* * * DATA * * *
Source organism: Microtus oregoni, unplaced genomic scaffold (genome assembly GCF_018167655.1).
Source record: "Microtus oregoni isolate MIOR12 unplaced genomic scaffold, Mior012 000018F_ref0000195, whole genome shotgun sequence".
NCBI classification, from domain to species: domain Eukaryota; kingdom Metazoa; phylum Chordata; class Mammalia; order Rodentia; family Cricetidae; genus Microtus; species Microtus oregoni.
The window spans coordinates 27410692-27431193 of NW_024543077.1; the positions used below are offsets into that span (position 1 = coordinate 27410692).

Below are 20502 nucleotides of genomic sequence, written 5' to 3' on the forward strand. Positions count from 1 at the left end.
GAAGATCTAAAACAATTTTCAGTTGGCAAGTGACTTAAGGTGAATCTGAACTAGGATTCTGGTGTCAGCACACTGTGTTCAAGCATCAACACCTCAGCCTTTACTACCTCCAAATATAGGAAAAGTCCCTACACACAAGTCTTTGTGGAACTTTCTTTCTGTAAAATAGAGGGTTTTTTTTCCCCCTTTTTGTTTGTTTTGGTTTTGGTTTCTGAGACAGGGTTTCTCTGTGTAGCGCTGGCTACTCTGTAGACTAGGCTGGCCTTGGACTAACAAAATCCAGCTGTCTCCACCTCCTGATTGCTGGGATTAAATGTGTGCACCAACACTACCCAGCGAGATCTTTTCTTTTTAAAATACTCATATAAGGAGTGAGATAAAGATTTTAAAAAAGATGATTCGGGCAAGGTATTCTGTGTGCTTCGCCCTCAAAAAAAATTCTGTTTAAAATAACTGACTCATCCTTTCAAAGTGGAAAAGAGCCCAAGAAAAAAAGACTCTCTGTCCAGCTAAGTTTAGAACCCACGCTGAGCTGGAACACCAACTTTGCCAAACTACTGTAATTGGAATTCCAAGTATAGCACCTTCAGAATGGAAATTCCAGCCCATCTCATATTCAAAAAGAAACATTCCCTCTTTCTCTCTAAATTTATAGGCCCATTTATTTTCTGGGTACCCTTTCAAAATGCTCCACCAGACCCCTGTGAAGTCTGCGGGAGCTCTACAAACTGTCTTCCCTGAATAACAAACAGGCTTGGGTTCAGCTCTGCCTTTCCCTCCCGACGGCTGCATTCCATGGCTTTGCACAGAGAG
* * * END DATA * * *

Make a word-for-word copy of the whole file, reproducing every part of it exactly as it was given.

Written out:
Source organism: Microtus oregoni, unplaced genomic scaffold (genome assembly GCF_018167655.1).
Source record: "Microtus oregoni isolate MIOR12 unplaced genomic scaffold, Mior012 000018F_ref0000195, whole genome shotgun sequence".
NCBI classification, from domain to species: domain Eukaryota; kingdom Metazoa; phylum Chordata; class Mammalia; order Rodentia; family Cricetidae; genus Microtus; species Microtus oregoni.
The window spans coordinates 27410692-27431193 of NW_024543077.1; the positions used below are offsets into that span (position 1 = coordinate 27410692).

Below are 20502 nucleotides of genomic sequence, written 5' to 3' on the forward strand. Positions count from 1 at the left end.
GAAGATCTAAAACAATTTTCAGTTGGCAAGTGACTTAAGGTGAATCTGAACTAGGATTCTGGTGTCAGCACACTGTGTTCAAGCATCAACACCTCAGCCTTTACTACCTCCAAATATAGGAAAAGTCCCTACACACAAGTCTTTGTGGAACTTTCTTTCTGTAAAATAGAGGGTTTTTTTTCCCCCTTTTTGTTTGTTTTGGTTTTGGTTTCTGAGACAGGGTTTCTCTGTGTAGCGCTGGCTACTCTGTAGACTAGGCTGGCCTTGGACTAACAAAATCCAGCTGTCTCCACCTCCTGATTGCTGGGATTAAATGTGTGCACCAACACTACCCAGCGAGATCTTTTCTTTTTAAAATACTCATATAAGGAGTGAGATAAAGATTTTAAAAAAGATGATTCGGGCAAGGTATTCTGTGTGCTTCGCCCTCAAAAAAAATTCTGTTTAAAATAACTGACTCATCCTTTCAAAGTGGAAAAGAGCCCAAGAAAAAAAGACTCTCTGTCCAGCTAAGTTTAGAACCCACGCTGAGCTGGAACACCAACTTTGCCAAACTACTGTAATTGGAATTCCAAGTATAGCACCTTCAGAATGGAAATTCCAGCCCATCTCATATTCAAAAAGAAACATTCCCTCTTTCTCTCTAAATTTATAGGCCCATTTATTTTCTGGGTACCCTTTCAAAATGCTCCACCAGACCCCTGTGAAGTCTGCGGGAGCTCTACAAACTGTCTTCCCTGAATAACAAACAGGCTTGGGTTCAGCTCTGCCTTTCCCTCCCGACGGCTGCATTCCATGGCTTTGCACAGAGAG